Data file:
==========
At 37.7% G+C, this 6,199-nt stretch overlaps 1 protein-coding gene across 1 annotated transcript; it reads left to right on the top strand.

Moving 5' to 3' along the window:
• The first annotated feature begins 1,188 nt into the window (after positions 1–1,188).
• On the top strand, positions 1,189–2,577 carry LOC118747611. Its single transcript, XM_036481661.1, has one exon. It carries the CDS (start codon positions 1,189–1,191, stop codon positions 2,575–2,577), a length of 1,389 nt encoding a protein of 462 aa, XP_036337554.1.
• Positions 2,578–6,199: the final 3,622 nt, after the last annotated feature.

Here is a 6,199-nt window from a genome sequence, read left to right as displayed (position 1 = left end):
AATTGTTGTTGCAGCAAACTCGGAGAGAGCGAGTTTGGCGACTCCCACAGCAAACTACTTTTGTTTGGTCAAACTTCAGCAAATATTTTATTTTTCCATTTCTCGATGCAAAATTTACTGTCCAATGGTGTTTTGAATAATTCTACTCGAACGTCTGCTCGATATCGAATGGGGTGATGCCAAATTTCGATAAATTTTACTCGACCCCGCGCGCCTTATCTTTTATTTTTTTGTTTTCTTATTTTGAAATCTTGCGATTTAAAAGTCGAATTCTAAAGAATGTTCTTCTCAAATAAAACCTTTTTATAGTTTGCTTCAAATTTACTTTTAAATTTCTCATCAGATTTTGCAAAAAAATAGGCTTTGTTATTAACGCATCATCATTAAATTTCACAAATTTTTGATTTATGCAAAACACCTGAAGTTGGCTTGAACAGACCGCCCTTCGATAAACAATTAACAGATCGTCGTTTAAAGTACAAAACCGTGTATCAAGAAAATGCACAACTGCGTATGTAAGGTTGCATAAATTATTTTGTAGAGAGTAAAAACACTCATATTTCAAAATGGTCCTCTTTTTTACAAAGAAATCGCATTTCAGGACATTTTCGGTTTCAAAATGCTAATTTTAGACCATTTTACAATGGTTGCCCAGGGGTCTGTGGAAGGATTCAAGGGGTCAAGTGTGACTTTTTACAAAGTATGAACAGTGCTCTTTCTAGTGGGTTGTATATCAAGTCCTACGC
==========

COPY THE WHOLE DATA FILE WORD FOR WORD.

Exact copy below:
At 37.7% G+C, this 6,199-nt stretch overlaps 1 protein-coding gene across 1 annotated transcript; it reads left to right on the top strand.

Moving 5' to 3' along the window:
• The first annotated feature begins 1,188 nt into the window (after positions 1–1,188).
• On the top strand, positions 1,189–2,577 carry LOC118747611. Its single transcript, XM_036481661.1, has one exon. It carries the CDS (start codon positions 1,189–1,191, stop codon positions 2,575–2,577), a length of 1,389 nt encoding a protein of 462 aa, XP_036337554.1.
• Positions 2,578–6,199: the final 3,622 nt, after the last annotated feature.

Here is a 6,199-nt window from a genome sequence, read left to right as displayed (position 1 = left end):
AATTGTTGTTGCAGCAAACTCGGAGAGAGCGAGTTTGGCGACTCCCACAGCAAACTACTTTTGTTTGGTCAAACTTCAGCAAATATTTTATTTTTCCATTTCTCGATGCAAAATTTACTGTCCAATGGTGTTTTGAATAATTCTACTCGAACGTCTGCTCGATATCGAATGGGGTGATGCCAAATTTCGATAAATTTTACTCGACCCCGCGCGCCTTATCTTTTATTTTTTTGTTTTCTTATTTTGAAATCTTGCGATTTAAAAGTCGAATTCTAAAGAATGTTCTTCTCAAATAAAACCTTTTTATAGTTTGCTTCAAATTTACTTTTAAATTTCTCATCAGATTTTGCAAAAAAATAGGCTTTGTTATTAACGCATCATCATTAAATTTCACAAATTTTTGATTTATGCAAAACACCTGAAGTTGGCTTGAACAGACCGCCCTTCGATAAACAATTAACAGATCGTCGTTTAAAGTACAAAACCGTGTATCAAGAAAATGCACAACTGCGTATGTAAGGTTGCATAAATTATTTTGTAGAGAGTAAAAACACTCATATTTCAAAATGGTCCTCTTTTTTACAAAGAAATCGCATTTCAGGACATTTTCGGTTTCAAAATGCTAATTTTAGACCATTTTACAATGGTTGCCCAGGGGTCTGTGGAAGGATTCAAGGGGTCAAGTGTGACTTTTTACAAAGTATGAACAGTGCTCTTTCTAGTGGGTTGTATATCAAGTCCTACGC